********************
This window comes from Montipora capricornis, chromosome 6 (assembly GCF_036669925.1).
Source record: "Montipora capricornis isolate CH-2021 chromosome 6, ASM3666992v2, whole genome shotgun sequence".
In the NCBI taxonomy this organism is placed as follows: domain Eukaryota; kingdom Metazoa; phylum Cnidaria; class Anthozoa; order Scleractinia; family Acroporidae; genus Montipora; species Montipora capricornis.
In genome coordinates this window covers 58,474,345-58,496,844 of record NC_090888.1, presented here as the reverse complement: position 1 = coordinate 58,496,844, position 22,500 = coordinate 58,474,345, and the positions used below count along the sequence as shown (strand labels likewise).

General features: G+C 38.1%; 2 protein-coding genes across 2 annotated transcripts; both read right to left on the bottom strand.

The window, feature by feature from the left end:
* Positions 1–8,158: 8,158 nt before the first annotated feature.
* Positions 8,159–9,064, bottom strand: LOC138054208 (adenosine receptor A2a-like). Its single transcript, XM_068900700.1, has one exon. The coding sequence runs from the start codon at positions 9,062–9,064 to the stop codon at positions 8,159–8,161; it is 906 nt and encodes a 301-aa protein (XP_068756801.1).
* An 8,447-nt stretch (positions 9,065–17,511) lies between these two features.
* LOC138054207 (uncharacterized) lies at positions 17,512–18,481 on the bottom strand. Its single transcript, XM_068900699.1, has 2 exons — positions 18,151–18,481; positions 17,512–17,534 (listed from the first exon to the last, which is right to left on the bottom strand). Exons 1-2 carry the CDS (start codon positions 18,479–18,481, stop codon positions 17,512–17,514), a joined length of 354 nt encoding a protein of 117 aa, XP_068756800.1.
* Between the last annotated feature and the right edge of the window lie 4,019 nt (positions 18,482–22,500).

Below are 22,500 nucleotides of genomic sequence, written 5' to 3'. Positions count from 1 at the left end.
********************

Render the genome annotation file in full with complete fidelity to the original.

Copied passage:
This window comes from Montipora capricornis, chromosome 6 (assembly GCF_036669925.1).
Source record: "Montipora capricornis isolate CH-2021 chromosome 6, ASM3666992v2, whole genome shotgun sequence".
In the NCBI taxonomy this organism is placed as follows: domain Eukaryota; kingdom Metazoa; phylum Cnidaria; class Anthozoa; order Scleractinia; family Acroporidae; genus Montipora; species Montipora capricornis.
In genome coordinates this window covers 58,474,345-58,496,844 of record NC_090888.1, presented here as the reverse complement: position 1 = coordinate 58,496,844, position 22,500 = coordinate 58,474,345, and the positions used below count along the sequence as shown (strand labels likewise).

General features: G+C 38.1%; 2 protein-coding genes across 2 annotated transcripts; both read right to left on the bottom strand.

The window, feature by feature from the left end:
* Positions 1–8,158: 8,158 nt before the first annotated feature.
* Positions 8,159–9,064, bottom strand: LOC138054208 (adenosine receptor A2a-like). Its single transcript, XM_068900700.1, has one exon. The coding sequence runs from the start codon at positions 9,062–9,064 to the stop codon at positions 8,159–8,161; it is 906 nt and encodes a 301-aa protein (XP_068756801.1).
* An 8,447-nt stretch (positions 9,065–17,511) lies between these two features.
* LOC138054207 (uncharacterized) lies at positions 17,512–18,481 on the bottom strand. Its single transcript, XM_068900699.1, has 2 exons — positions 18,151–18,481; positions 17,512–17,534 (listed from the first exon to the last, which is right to left on the bottom strand). Exons 1-2 carry the CDS (start codon positions 18,479–18,481, stop codon positions 17,512–17,514), a joined length of 354 nt encoding a protein of 117 aa, XP_068756800.1.
* Between the last annotated feature and the right edge of the window lie 4,019 nt (positions 18,482–22,500).

Below are 22,500 nucleotides of genomic sequence, written 5' to 3'. Positions count from 1 at the left end.